A REACHOUT update from Kenya

By Kate Hawkins

Main messages
There is an urgent need for enhanced supervision among community-level staff in Kenya
Formal policies for supervision of CHWs and CHEWS don’t currently exist
By testing group supervision, peer supervision, and other tools LVCT Health hope to support the Government in strengthening the Community Health Strategy
LVCT Health will work with NGO partners to adapt best practice
They may face challenges due to health system devolution and the withdrawal of funding for community health worker programmes from some donors
The REACHOUT team will be looking at supervision and the role of the Community Health Committees in monitoring. They are going to be giving supportive supervision training to the Community Health Workers (CHWs) peer supervisors, the Community Health Extension Workers (CHEWs) and the people who manage the CHEWs in the County and sub-County Health Management Teams. The CHWs work in a Health Unit but there are no supervisory tools in the government programme. LVCT Health are planning to map the tools used by other non-governmental, vertical programmes and adapt them and hope the government will take them up.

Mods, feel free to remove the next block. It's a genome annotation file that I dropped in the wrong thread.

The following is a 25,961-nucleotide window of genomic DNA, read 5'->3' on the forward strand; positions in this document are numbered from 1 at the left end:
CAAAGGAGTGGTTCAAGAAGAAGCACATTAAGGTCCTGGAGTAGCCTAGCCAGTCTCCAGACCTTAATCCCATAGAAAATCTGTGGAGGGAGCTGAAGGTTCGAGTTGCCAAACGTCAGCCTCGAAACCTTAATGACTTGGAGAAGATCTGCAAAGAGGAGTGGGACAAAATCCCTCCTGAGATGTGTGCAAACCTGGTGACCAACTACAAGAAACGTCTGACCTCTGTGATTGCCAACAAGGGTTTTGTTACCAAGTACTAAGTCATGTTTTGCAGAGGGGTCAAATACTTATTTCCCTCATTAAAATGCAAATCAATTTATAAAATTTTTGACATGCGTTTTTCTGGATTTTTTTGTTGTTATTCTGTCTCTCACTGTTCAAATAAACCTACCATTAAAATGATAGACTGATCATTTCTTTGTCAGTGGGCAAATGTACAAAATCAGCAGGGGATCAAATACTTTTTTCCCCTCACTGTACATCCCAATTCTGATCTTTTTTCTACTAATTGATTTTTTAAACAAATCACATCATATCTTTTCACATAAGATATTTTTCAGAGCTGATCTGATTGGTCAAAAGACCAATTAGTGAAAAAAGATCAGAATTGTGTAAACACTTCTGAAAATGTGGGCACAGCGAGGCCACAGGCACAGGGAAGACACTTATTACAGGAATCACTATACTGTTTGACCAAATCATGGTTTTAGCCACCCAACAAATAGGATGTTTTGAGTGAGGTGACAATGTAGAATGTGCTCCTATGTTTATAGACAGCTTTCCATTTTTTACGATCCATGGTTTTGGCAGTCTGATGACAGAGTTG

To monitor the intervention they will collect the referral reports from facilities on service utilisation. They will look at data collected by CHWs in the Community Based Health Information System. Notes from supervisory meetings will be analysed. They have a programme assessment tool and will use a motivation questionnaire that will also support data collection.

Stakeholder engagement has been key to the process. The team have involved the Government from the very beginning of the research process and have provided them with the findings from the context analysis. They have linked with monitoring and evaluation and standards staff in Government too and will ask them to review the tools that will be used in the study. A staff member from the Community Health Service is part of the research team.

The team have an opportunity to influence change in Kenya. There is a demand for supervision tools as none exist in Government programmes at present. However, challenges remain, funders appear to be pulling out of community health services as a lack of documentation means that they cannot see the impact of them.